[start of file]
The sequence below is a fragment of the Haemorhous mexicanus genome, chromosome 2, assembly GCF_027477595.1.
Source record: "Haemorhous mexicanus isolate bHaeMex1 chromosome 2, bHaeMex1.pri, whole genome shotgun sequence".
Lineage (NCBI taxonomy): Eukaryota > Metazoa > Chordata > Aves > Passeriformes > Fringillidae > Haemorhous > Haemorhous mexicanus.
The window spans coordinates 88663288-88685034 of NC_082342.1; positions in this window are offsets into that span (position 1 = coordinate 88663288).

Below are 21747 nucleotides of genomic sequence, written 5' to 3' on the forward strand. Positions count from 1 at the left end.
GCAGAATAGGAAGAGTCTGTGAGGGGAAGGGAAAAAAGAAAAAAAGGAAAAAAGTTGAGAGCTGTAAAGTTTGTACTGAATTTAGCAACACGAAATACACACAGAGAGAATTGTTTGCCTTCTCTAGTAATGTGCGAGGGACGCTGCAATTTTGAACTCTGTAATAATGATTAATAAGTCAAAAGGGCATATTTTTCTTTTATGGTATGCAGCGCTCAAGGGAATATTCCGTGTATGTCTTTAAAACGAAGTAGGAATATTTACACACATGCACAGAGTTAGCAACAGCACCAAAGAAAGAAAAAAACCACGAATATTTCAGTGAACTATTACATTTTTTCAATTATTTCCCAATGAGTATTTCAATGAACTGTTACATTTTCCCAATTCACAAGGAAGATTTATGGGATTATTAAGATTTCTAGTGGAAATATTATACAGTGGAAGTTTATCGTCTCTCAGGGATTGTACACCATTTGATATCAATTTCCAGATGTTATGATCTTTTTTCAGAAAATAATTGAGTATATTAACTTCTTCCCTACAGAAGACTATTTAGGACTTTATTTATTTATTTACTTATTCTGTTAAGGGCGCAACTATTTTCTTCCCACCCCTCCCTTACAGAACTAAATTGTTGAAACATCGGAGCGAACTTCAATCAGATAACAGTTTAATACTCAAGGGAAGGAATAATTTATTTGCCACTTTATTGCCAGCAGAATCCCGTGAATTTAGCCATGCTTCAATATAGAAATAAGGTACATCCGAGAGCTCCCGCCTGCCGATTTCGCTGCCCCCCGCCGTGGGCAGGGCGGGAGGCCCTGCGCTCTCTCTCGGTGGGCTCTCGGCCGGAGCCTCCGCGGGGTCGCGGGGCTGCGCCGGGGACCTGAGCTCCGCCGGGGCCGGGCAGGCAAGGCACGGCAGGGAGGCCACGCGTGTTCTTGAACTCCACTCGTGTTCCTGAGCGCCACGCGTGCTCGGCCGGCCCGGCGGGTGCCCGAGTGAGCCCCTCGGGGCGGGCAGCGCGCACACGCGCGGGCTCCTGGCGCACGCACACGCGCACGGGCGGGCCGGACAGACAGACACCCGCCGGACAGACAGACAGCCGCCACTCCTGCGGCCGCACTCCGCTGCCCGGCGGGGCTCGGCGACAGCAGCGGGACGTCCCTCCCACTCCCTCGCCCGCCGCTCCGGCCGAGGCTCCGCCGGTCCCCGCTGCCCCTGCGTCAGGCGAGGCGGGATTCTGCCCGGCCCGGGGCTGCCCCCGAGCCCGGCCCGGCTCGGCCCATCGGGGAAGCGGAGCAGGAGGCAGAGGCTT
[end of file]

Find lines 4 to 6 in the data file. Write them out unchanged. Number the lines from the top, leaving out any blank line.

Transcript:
The window spans coordinates 88663288-88685034 of NC_082342.1; positions in this window are offsets into that span (position 1 = coordinate 88663288).

Below are 21747 nucleotides of genomic sequence, written 5' to 3' on the forward strand. Positions count from 1 at the left end.
GCAGAATAGGAAGAGTCTGTGAGGGGAAGGGAAAAAAGAAAAAAAGGAAAAAAGTTGAGAGCTGTAAAGTTTGTACTGAATTTAGCAACACGAAATACACACAGAGAGAATTGTTTGCCTTCTCTAGTAATGTGCGAGGGACGCTGCAATTTTGAACTCTGTAATAATGATTAATAAGTCAAAAGGGCATATTTTTCTTTTATGGTATGCAGCGCTCAAGGGAATATTCCGTGTATGTCTTTAAAACGAAGTAGGAATATTTACACACATGCACAGAGTTAGCAACAGCACCAAAGAAAGAAAAAAACCACGAATATTTCAGTGAACTATTACATTTTTTCAATTATTTCCCAATGAGTATTTCAATGAACTGTTACATTTTCCCAATTCACAAGGAAGATTTATGGGATTATTAAGATTTCTAGTGGAAATATTATACAGTGGAAGTTTATCGTCTCTCAGGGATTGTACACCATTTGATATCAATTTCCAGATGTTATGATCTTTTTTCAGAAAATAATTGAGTATATTAACTTCTTCCCTACAGAAGACTATTTAGGACTTTATTTATTTATTTACTTATTCTGTTAAGGGCGCAACTATTTTCTTCCCACCCCTCCCTTACAGAACTAAATTGTTGAAACATCGGAGCGAACTTCAATCAGATAACAGTTTAATACTCAAGGGAAGGAATAATTTATTTGCCACTTTATTGCCAGCAGAATCCCGTGAATTTAGCCATGCTTCAATATAGAAATAAGGTACATCCGAGAGCTCCCGCCTGCCGATTTCGCTGCCCCCCGCCGTGGGCAGGGCGGGAGGCCCTGCGCTCTCTCTCGGTGGGCTCTCGGCCGGAGCCTCCGCGGGGTCGCGGGGCTGCGCCGGGGACCTGAGCTCCGCCGGGGCCGGGCAGGCAAGGCACGGCAGGGAGGCCACGCGTGTTCTTGAACTCCACTCGTGTTCCTGAGCGCCACGCGTGCTCGGCCGGCCCGGCGGGTGCCCGAGTGAGCCCCTCGGGGCGGGCAGCGCGCACACGCGCGGGCTCCTGGCGCACGCACACGCGCACGGGCGGGCCGGACAGACAGACACCCGCCGGACAGACAGACAGCCGCCACTCCTGCGGCCGCACTCCGCTGCCCGGCGGGGCTCGGCGACAGCAGCGGGACGTCCCTCCCACTCCCTCGCCCGCCGCTCCGGCCGAGGCTCCGCCGGTCCCCGCTGCCCCTGCGTCAGGCGAGGCGGGATTCTGCCCGGCCCGGGGCTGCCCCCGAGCCCGGCCCGGCTCGGCCCATCGGGGAAGCGGAGCAGGAGGCAGAGGCTT